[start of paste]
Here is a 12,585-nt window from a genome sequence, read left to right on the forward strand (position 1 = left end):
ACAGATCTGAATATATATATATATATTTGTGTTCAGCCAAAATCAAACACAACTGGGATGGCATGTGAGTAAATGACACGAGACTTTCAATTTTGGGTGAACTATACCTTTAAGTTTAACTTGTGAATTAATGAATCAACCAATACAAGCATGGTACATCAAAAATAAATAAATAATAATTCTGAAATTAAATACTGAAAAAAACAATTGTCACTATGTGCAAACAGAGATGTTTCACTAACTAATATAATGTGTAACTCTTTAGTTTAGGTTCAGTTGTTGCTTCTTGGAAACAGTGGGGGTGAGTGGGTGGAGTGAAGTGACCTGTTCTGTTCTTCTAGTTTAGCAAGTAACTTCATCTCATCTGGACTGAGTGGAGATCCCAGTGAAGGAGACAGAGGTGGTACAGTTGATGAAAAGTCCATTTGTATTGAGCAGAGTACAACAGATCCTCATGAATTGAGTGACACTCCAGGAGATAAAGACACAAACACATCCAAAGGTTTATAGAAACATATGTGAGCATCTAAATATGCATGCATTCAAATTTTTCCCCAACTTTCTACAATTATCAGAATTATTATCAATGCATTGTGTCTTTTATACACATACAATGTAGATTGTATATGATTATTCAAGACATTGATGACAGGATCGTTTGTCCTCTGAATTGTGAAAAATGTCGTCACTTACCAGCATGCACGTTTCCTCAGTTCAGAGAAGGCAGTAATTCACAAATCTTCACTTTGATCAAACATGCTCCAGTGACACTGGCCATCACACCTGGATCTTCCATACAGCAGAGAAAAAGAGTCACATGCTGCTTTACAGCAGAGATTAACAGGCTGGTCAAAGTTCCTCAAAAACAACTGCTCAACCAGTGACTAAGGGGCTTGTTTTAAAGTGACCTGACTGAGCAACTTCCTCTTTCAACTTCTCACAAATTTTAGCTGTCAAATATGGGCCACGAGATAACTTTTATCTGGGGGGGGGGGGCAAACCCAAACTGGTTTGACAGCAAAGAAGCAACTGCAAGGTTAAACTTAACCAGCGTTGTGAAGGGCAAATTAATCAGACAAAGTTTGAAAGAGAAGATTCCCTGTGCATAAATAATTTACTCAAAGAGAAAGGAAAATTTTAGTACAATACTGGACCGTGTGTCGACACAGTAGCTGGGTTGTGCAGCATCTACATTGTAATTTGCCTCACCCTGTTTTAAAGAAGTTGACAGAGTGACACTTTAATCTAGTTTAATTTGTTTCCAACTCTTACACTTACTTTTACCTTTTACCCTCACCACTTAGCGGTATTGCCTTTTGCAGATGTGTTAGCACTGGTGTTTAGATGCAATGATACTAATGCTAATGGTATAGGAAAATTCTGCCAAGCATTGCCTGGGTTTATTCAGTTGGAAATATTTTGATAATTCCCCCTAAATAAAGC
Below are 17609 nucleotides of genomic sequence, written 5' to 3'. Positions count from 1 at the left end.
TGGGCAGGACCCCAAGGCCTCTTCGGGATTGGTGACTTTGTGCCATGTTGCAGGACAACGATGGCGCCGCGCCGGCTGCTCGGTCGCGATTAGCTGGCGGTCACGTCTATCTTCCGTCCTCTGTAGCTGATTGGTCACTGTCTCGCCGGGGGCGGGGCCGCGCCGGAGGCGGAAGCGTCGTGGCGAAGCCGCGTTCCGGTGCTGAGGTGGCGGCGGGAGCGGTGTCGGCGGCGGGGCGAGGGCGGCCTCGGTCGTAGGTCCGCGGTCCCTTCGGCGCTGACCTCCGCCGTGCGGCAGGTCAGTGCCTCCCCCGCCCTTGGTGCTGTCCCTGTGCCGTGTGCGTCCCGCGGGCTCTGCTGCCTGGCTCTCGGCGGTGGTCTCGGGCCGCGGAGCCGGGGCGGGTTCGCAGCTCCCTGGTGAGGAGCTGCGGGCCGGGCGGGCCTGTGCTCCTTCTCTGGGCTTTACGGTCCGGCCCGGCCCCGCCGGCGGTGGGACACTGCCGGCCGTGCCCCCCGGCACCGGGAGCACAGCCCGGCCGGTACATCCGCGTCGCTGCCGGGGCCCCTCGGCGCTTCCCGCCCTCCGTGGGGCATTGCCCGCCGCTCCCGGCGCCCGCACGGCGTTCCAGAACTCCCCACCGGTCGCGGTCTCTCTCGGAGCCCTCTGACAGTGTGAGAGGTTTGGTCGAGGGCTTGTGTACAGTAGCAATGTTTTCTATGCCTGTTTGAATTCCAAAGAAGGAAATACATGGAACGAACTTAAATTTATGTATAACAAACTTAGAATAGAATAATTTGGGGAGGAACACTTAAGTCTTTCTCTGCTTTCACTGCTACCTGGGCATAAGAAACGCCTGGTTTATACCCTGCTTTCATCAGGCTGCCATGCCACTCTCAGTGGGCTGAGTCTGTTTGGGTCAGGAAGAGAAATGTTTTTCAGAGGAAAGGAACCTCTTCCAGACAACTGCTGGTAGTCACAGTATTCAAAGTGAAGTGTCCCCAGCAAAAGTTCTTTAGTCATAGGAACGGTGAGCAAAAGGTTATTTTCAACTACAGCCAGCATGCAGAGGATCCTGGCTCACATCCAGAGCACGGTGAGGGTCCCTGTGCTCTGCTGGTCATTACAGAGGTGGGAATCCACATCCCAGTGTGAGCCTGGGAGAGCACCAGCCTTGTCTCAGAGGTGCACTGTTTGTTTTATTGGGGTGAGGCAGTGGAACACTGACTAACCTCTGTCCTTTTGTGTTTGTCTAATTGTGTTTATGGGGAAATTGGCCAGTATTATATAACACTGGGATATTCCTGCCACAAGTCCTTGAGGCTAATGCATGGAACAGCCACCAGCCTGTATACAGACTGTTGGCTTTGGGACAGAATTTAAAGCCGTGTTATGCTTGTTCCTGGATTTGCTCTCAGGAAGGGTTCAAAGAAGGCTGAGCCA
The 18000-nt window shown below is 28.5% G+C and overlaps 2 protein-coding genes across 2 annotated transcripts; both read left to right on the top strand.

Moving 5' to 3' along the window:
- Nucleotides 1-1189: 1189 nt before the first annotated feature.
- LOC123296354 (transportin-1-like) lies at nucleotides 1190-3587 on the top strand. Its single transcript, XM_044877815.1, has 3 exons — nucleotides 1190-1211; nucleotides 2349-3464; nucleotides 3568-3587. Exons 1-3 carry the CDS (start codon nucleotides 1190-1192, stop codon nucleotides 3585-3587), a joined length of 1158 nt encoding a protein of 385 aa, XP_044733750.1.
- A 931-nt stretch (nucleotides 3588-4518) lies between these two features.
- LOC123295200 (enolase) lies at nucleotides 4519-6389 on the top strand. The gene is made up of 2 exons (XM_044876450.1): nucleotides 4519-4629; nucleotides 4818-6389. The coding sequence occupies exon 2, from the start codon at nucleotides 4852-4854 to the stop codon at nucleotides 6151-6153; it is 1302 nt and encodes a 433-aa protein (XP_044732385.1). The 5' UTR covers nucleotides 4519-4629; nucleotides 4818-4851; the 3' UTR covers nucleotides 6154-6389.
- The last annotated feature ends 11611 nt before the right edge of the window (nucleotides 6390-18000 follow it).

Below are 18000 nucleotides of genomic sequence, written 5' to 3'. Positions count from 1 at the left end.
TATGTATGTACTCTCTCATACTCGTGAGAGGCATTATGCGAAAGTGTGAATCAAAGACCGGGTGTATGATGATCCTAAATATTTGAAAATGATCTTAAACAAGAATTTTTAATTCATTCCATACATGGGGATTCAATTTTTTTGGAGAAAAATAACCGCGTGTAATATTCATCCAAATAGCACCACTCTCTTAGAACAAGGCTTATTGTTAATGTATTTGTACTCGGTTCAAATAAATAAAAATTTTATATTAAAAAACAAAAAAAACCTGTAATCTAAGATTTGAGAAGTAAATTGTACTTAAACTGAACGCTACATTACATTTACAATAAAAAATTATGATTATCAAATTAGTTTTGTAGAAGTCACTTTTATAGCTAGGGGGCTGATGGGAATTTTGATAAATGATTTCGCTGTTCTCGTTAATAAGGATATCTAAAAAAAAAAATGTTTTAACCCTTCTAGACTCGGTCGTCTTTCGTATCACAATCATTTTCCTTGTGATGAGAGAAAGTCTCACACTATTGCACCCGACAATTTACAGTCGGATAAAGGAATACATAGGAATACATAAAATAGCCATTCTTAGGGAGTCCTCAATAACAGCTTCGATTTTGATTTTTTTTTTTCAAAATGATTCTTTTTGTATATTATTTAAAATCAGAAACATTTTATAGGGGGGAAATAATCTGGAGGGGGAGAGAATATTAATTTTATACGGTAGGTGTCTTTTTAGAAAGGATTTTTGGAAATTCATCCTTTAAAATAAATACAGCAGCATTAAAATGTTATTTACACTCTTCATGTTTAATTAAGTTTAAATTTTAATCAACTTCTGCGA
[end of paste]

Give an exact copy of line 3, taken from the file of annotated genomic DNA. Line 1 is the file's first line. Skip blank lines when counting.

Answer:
Below are 17609 nucleotides of genomic sequence, written 5' to 3'. Positions count from 1 at the left end.